- Prevention: Administration of swine immunoglobulins have reported to be beneficial. Further, feeding piglets with colostrum optimizes the immunity. The virus can be eliminated from the farm by following complete depopulation using ‘all-in, all-out’ strategy.
- Vaccination and recovery: The vaccine for particular disease has not been developed yet. The recovery depends on the age of the animal, older animals can be saved with supportive therapy but younger piglets succumb to the virus.
The other diseases caused by coronavirus in pigs are
- Porcine coronaviral encephalomyelitis: The virus gain entry through respiratory tract and enter brain of the animal through peripheral nerves. The young piglets reduce feed intake, vomit and show diarrhea. Later on they cry and show paddling movements towards any noise followed by stiff gait and paralysis of hind limbs.
- Porcine Epidemic Diarrhea (PED): This coronaviral diarrhea affect pigs of all ages. Watery diarrhea is the only evident symptom seen and the spread of disease is slow. Large hogs are mostly seen with watery diarrhea. The disease can be limited by following ‘all-in, all-out’ strategy and complete depopulation.
- Porcine Respiratory Coronavirus (PRCv): PRCv is a coronavirus very closely related to TGE and can be isolated from the lungs of infected pigs. Transmission is by direct contact and aerosol, the disease spreads rapidly within a herd once introduced. Symptoms include reduce feed intake, reluctance to move, laboured respiration and fever. An experimental vaccine has been produced but none are available commercially.
- Disease caused: Equine Enteric Coronavirus (ECoV)
- Symptoms: Fever, lack of appetite, depression, colic, laying down frequently and diarrhea (may or may not be present). During advanced stage of disease dehydration, neurologic signs (such as lethargy, depression, loss of body control) secondary to an excess of ammonia in the system, recumbency that can progress to an inability to stand and death can be seen.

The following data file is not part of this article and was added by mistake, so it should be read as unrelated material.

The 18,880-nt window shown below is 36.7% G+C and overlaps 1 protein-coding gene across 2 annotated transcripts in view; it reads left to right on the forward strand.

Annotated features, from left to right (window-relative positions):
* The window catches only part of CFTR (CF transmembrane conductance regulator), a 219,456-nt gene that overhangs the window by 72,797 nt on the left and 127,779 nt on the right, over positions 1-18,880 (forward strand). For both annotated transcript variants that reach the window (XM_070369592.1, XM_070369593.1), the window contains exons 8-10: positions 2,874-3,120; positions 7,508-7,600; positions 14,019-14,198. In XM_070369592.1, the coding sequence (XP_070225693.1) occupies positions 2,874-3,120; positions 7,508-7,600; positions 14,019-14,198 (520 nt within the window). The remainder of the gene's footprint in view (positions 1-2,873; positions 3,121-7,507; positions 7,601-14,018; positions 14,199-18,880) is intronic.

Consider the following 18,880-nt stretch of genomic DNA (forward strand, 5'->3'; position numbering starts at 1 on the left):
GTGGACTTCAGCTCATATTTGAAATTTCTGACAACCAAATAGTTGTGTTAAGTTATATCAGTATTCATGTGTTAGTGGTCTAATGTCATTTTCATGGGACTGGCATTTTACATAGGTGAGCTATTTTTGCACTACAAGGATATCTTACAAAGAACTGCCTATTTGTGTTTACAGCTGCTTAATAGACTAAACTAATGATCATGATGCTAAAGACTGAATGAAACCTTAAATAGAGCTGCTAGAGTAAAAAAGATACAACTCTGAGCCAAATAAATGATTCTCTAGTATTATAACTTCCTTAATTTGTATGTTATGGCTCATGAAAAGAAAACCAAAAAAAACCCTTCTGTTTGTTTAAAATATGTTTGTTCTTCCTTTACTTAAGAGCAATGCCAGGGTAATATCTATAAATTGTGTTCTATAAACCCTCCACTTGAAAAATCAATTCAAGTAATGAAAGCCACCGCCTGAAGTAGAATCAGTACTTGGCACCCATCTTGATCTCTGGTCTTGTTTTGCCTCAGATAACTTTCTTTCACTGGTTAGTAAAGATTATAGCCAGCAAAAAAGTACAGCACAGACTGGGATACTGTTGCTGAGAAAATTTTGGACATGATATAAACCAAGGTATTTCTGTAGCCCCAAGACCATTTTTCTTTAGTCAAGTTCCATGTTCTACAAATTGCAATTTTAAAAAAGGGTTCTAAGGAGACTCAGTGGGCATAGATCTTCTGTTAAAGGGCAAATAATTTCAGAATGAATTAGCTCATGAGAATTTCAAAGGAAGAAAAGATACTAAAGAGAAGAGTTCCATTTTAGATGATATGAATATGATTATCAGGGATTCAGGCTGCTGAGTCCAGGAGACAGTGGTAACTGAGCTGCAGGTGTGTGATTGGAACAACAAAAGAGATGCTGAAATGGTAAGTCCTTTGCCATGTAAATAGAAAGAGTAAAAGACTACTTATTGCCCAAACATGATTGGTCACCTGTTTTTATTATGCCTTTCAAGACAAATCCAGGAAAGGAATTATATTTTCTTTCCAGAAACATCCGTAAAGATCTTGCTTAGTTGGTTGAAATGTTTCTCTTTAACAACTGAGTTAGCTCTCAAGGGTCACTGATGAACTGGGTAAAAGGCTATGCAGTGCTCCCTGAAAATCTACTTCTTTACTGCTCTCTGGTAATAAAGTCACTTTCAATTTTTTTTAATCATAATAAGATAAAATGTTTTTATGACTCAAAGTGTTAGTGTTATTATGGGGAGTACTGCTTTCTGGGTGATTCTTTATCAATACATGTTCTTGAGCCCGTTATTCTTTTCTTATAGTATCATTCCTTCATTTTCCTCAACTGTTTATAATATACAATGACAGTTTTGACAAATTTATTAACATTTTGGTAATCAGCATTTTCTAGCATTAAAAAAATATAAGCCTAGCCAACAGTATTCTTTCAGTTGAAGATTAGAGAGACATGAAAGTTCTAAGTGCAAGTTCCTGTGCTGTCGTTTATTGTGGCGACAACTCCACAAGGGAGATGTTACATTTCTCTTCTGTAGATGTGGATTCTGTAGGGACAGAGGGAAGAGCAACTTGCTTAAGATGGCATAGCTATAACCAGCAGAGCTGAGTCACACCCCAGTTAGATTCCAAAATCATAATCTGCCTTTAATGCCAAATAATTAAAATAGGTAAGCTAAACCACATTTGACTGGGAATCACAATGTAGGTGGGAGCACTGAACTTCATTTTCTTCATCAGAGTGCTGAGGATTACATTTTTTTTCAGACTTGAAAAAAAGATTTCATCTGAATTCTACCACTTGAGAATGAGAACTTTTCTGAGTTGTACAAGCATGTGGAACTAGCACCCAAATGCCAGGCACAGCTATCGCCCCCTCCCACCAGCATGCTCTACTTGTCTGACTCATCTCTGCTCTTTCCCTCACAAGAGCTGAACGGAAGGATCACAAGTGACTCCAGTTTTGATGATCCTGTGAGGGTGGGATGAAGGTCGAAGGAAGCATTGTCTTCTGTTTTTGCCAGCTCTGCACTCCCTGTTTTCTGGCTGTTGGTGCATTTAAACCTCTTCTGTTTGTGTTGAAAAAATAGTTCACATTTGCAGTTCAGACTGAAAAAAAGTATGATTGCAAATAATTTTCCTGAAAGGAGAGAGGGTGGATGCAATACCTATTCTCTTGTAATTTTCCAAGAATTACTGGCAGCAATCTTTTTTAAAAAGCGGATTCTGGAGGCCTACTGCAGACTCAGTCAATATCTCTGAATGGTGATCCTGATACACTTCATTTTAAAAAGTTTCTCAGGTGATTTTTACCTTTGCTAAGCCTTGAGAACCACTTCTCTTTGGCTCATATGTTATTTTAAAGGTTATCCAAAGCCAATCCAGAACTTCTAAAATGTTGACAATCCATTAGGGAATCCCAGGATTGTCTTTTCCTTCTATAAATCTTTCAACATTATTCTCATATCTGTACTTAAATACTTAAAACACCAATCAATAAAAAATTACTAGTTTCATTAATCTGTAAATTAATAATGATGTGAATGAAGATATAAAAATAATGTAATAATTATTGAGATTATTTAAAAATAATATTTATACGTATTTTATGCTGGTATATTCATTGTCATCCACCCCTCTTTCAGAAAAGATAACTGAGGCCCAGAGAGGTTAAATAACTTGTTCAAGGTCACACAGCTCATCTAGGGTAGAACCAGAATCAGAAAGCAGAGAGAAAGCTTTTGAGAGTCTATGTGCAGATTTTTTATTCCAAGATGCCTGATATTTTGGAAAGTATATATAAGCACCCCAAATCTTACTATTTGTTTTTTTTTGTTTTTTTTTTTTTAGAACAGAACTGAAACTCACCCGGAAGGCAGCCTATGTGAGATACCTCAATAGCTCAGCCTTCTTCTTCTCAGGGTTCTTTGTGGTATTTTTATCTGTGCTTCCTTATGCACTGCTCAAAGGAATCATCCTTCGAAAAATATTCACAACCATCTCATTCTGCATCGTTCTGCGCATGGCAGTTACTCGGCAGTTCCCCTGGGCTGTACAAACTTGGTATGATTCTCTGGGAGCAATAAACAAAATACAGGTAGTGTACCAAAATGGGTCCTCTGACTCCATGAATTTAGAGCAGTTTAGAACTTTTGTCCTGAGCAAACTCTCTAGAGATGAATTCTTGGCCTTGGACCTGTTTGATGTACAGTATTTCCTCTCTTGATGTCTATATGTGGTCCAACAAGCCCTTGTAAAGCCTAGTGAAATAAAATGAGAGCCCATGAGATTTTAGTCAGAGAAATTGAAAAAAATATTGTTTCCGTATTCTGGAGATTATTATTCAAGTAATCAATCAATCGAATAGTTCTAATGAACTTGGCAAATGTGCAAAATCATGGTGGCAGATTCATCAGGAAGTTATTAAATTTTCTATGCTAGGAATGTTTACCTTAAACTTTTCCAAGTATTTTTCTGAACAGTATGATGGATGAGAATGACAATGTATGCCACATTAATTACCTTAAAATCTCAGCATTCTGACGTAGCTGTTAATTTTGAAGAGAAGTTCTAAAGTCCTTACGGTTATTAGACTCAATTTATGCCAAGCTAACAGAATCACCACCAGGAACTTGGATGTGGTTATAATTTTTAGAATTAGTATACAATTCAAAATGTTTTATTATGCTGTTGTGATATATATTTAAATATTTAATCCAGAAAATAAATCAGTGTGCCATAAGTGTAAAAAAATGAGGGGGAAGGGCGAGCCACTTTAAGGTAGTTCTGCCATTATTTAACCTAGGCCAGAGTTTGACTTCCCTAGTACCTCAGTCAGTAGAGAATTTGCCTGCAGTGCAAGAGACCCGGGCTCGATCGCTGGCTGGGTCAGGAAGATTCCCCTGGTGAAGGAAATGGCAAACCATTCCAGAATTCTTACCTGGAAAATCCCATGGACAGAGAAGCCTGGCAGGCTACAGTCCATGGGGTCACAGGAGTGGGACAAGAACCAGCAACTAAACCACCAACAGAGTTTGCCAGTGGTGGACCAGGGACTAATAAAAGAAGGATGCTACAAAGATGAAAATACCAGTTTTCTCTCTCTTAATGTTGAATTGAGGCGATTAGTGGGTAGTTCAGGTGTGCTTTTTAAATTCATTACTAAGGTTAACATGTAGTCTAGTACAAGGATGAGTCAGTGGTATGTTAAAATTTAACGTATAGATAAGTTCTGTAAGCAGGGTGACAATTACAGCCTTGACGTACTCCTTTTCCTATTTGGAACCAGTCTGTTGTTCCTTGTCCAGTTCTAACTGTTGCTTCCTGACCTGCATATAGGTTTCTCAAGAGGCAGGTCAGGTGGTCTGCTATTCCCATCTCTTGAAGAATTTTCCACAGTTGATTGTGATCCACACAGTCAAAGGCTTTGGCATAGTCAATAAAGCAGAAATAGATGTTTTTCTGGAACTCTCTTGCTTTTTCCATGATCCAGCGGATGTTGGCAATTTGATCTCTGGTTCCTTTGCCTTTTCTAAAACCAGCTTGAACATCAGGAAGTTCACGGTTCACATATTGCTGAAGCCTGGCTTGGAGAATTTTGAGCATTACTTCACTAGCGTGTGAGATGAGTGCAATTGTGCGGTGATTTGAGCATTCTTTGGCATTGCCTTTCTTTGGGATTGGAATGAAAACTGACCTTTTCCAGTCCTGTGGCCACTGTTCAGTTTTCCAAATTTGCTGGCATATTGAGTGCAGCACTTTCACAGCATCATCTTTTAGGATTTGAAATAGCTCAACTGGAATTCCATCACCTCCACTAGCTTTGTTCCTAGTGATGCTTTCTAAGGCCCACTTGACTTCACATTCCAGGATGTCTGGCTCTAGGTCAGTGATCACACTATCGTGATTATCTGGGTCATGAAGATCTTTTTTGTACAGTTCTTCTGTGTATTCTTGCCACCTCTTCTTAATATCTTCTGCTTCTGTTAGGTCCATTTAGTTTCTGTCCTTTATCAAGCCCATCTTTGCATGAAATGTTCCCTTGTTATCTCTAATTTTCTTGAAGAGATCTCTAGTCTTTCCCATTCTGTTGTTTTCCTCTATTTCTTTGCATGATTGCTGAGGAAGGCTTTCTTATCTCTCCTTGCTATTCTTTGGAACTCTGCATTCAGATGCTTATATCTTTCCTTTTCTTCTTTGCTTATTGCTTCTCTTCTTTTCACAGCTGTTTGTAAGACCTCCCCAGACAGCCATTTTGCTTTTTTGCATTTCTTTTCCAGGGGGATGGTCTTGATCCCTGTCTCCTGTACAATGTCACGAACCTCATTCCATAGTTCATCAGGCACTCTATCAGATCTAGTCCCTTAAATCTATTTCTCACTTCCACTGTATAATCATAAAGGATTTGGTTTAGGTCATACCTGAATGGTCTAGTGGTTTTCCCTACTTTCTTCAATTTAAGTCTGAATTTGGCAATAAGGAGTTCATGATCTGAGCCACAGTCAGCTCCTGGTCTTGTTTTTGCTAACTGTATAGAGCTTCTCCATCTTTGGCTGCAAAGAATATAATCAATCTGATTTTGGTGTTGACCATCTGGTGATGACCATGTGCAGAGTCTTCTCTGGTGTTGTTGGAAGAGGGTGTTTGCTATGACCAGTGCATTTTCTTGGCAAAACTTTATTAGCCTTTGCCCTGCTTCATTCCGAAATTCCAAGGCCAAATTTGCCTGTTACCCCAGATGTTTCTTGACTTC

- Spread: Through feco-oral route, when feces from an infected horse is ingested by another horse. The virus can also be transmitted when horses make oral contact with surfaces or objects that are contaminated with infected feces. Stalls, muck forks, manure spreaders, thermometers, hands, and clothing are common fomites (objects or materials that carry infection). Coronavirus is most commonly diagnosed in the winter months.
- Prevention: The best method of prevention is to maintain high standards of sanitation in all equine facilities and carefully disposing of manure where it cannot contaminate pastures, paddocks or drinking water. When cleaning surfaces that may be contaminated with feces, clean the surface first to remove all traces of organic matter, then disinfect.
- Vaccination and recovery: There is no vaccine to protect horses from Equine Coronavirus infection. The recovery rate is good with primary treatment based on the clinical signs. Severe cases may require hospitalization for IV fluid treatment or treatment for secondary infections.
- Disease caused: Middle East Respiratory Syndrome (MERS) or Camel Flu
- Symptoms: Symptoms include fever, cough, shortness of breath and diarrhea.
- Spread: From direct contact, aerosols and fomites. Dromedary camels are believed to be involved in its spread to humans but the mechanism is unknown. Spread between humans typically requires close contact with an infected person.
- Prevention: Isolate the animal. It is always preferable to quarantine the animal and the medication can be provided in controlled environment. Wear a particulate respirator, eye protection, long sleeved gown, gloves and impermeable gown before examining or treating an animal.
- Vaccination and recovery: There is no vaccine for camel flu and recovery is poor.